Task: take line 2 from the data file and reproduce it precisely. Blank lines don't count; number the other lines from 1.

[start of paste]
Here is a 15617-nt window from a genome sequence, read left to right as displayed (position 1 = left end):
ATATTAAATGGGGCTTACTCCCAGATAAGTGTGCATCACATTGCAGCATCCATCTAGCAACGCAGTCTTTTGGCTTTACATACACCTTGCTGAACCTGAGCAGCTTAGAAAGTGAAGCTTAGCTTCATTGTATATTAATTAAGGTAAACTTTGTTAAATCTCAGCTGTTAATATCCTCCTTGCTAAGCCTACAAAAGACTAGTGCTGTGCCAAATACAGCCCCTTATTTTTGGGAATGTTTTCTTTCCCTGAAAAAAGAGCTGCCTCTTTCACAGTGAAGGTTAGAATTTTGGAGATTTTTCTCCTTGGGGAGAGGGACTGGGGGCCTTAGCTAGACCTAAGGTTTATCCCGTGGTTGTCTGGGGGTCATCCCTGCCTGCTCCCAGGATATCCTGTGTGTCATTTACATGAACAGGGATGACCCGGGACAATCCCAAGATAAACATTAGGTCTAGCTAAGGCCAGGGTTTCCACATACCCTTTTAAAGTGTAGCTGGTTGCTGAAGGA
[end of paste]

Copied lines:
ATATTAAATGGGGCTTACTCCCAGATAAGTGTGCATCACATTGCAGCATCCATCTAGCAACGCAGTCTTTTGGCTTTACATACACCTTGCTGAACCTGAGCAGCTTAGAAAGTGAAGCTTAGCTTCATTGTATATTAATTAAGGTAAACTTTGTTAAATCTCAGCTGTTAATATCCTCCTTGCTAAGCCTACAAAAGACTAGTGCTGTGCCAAATACAGCCCCTTATTTTTGGGAATGTTTTCTTTCCCTGAAAAAAGAGCTGCCTCTTTCACAGTGAAGGTTAGAATTTTGGAGATTTTTCTCCTTGGGGAGAGGGACTGGGGGCCTTAGCTAGACCTAAGGTTTATCCCGTGGTTGTCTGGGGGTCATCCCTGCCTGCTCCCAGGATATCCTGTGTGTCATTTACATGAACAGGGATGACCCGGGACAATCCCAAGATAAACATTAGGTCTAGCTAAGGCCAGGGTTTCCACATACCCTTTTAAAGTGTAGCTGGTTGCTGAAGGA